As an example: if I say “It’s raining cats and dogs” and you go to the window and see nothing on the ground but water, am I lying? Or does that idiom (“raining cats and dogs”) express a different value of “truthiness”, one that is more evocative than just saying “The rain is very heavy.”

Getting back to Tobit, the story is true. The question of being 100% historically true is irrelevant – it’s purpose is to express a different value of truth regarding our relationship with G_D. As with the Book of Esther, its truth lies in showing the lengths G_D will go to protect His people.

(I found it very interesting – I didn’t see the film “One Night With The King” in the theater because I didn’t see any advertising about it and didn’t bother to check it out on IMDB. It was only later when I got the DVD that I found out it was the story of Esther. I had to laugh, because I couldn’t help but compare the portrayal of Xerxes in “One Night” with his portrayal in “The 300”!)

First, the burden of proof is upon them, as they are the contentious ones. They seem to assume that they are superior in intellect and inspiration to 2,000 years of both Catholic and Eastern Orthodox theologians? Really…

As to “magic”, they are apparently smoking crack. What about aprons, cloths and even shadows healing of sickness? That certainly sounds like magic. Where have we seen that? Oh, yeah!
Acts 5:15, Acts 19:12

As to Tobit, did no one on that site notice that the pre-Christian Jews were under the Old Testament - that sacrifice (such as alms) was made in atonement for sins? That site loses major amounts of credibility right there.

Tobit has the most advanced angelology in the entire Old Testament. It teaches that seven angels appear before the throne of God. Where else have we heard that? Oh yeah!
Revelation 8:2

Judith teaches the story of Israel being delivered from bondage by the action of a single woman. Where else have hear heard that lesson? Oh yeah!
Matthew 1, Luke 1 and 2.

2 Maccabees teaches of the resurrection from the dead. Where have we heard that before? Oh, yeah!
Jesus Christ.

2 Maccabees also teaches of hope for eternal life. Where is that? Oh yeah!
Jesus in the Gospels.

2 Maccabees teaches that sins of the dead can be loosed in the world to come. Where have we seen that? Oh yeah!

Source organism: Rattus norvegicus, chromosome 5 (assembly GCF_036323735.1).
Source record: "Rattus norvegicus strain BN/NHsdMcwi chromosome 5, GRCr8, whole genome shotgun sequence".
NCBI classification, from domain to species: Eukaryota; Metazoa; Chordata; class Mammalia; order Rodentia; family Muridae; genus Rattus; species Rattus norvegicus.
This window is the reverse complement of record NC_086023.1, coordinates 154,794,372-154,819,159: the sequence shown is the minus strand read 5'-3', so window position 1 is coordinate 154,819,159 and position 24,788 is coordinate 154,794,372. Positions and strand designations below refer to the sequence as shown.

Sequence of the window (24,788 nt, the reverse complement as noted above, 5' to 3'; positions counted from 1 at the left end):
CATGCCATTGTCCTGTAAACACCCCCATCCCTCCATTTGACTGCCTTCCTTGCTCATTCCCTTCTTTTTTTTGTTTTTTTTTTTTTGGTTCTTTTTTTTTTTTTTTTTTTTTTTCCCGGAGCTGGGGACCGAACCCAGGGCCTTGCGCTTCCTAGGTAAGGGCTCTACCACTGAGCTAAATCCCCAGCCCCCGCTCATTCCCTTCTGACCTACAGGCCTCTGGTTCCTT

**Matthew 12:32, 1 Coritnhians 3:10-15 **

Read Wisdom 2:12-20. Written about 50 years before Christ was born. Who was the just man who claimed to be a son of God, who condemned his contemporaries, was put to a shameful death and whom God should save if he was His son?
I think we can guess this one.

If God did not inspire the foregoing scriptures, then just who did?

Neither Judith nor Baruch is a historical book. Don’t those goofballs realize that? The historical facts are scrambled, as you would expect from an exiled people in a constant state of suffering. As well, they completely gloss over the fact that there was historically no actual prodigal son. It was a parable. By their own standards, they condemn the words of Christ, do they not?

The bottom line is that no one in any authoritative capacity has ever declared the Deuterocanonical books to be uninspired. That was a suspicion put forward during the 16th century European rebellion and has since defaulted to protestant dogma.

I want to lend my agreement on your post. Particularly on Tobit and Raphael, it seems a strange accusation, that of magic, unless one wants to claim that there was magic involved in the Angel’s visitation to the Blessed Virgin, or any number of other Biblical events regarding angels.


I am in total agreement with your post!

Finally! This forum can beat one up sometimes.

Yet, no “authority” in the protestant realm has even declared the Deuterocanon to be uninspired, as no such authority exists. Luther had his doubts, but made no such declaration and left those books in his bible. Similar, but not identical situation with Calvin. In any event it would only have been their personal opinions. In recent times, the books have been excluded from virtually all modern protestant bibles, leading to much confusion and division. This is the devil’s work, if you ask me.

The historian Josephus states in “The Antiquities of the Jews” Book 10, Chapter 6 that Nebuchadnezzar did rule over Syria! He won all of Syria in a battle with Neco, King of Egypt; and also exacted tribute from the Jewish nation. Judith was right. :wink:

Truth to tell there are errors in the apocrypha. Just not in the Deuterocanon. Morally or doctrinally, that is.

Wow. Some really posts here (already too many to name).

I am going to throw a proverbial “marker buoy” on this thread and will come back later.

This was not my thread but thanks anyway for all the work that you have put into this issue.

God bless.